Thermoplastic Coating Basics
Thermoplastic coatings are similar to powdercoating in that they can also be applied with an electrostatically charged powder, amongst other techniques. They are also quite different, due to the fact that thermoplastic coatings do not ‘set’ when heated, and can therefore be repaired with heat.
Many forms of plastic can be applied as a decorative or protective coating on metal parts. Generally there are three basic methods of application.
Fluidised bed application, where pre-heated parts are immersed in a bath of air-fluidised plastic powder. The heat from the metal part melts the plastic powder and coats the metal’s surface.
Spray application, where the preheated part is sprayed with the plastic powder and the retained heat melts the plastic powder.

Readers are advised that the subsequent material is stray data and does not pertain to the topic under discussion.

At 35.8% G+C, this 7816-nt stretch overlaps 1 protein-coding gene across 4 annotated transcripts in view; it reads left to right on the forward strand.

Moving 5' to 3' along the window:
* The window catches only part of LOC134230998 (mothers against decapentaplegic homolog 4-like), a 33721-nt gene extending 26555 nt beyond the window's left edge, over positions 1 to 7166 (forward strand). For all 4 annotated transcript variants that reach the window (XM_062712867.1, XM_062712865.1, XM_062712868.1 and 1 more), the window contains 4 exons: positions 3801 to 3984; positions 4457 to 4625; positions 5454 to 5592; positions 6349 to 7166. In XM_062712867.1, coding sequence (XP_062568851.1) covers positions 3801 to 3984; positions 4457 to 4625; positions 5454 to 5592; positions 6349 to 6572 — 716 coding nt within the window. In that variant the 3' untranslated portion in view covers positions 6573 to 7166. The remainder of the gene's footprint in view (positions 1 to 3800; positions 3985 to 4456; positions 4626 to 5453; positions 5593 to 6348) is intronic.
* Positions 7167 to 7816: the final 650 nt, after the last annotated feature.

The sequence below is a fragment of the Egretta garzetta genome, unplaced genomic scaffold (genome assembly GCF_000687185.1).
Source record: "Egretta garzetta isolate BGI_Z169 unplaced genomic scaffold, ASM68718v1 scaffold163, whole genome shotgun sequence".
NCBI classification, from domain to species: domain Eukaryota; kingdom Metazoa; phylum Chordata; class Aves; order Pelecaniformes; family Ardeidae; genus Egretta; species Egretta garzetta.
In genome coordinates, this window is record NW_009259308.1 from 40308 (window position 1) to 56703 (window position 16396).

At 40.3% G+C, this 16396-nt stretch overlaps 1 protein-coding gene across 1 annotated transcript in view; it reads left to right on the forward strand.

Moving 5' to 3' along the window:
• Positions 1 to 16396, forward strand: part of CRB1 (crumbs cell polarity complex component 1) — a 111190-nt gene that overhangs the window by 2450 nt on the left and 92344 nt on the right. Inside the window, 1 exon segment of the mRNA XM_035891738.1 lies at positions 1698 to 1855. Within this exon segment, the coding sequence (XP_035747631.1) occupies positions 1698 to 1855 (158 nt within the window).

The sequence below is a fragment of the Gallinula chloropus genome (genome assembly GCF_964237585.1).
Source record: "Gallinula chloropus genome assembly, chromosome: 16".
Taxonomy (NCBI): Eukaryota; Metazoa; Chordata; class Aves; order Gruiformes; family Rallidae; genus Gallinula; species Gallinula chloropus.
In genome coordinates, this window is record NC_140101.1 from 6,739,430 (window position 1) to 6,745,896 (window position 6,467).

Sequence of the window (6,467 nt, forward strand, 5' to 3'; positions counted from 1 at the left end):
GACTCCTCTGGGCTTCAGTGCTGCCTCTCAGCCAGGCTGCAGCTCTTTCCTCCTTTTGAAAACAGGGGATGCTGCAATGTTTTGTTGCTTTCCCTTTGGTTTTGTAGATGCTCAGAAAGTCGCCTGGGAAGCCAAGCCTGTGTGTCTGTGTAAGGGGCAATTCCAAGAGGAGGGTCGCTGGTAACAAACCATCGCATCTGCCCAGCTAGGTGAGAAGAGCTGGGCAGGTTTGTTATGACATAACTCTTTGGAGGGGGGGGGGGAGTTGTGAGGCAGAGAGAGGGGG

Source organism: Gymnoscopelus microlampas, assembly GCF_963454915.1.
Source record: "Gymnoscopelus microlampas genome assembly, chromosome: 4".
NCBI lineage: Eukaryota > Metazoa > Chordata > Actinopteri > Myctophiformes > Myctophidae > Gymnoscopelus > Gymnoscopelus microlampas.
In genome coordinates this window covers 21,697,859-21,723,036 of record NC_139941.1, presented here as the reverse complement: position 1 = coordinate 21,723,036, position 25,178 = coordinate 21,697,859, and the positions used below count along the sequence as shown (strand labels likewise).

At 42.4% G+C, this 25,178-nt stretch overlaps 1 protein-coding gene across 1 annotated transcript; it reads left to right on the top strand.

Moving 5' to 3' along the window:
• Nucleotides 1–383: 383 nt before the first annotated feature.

Electrostatic Spray application, where the part is treated much like conventional powdercoating. A powder is sprayed through a special gun which charges the powder for electrostatic attraction. The dry film on the components is then heated to melt and flow. Note that not all plastics are suitable for this application method.
These coatings are generally thicker than conventional powdercoating finishes, with a thicknesses in excess of 200 microns not being uncommon.
Although most of these plastic materials can me made in any colour, stock lines are rather limited.
Plastic coatings can range from a common PVC, polyethylene and nylon to much more complex engineering formulations. There are a number of special formulations available that give improved adhesion, UV exposure or other specialised properties.
Typical applications for plastic coatings would be the ever-present supermarket shopping trolley, which is a great demonstration of the use of this tough coating. The trolley’s chemical, UV and impact resistance are all key properties possessed by thermoplastic materials.
Like most coatings, the preparation of the metal before coating is very important. This may range from abrasive blasting to special primers.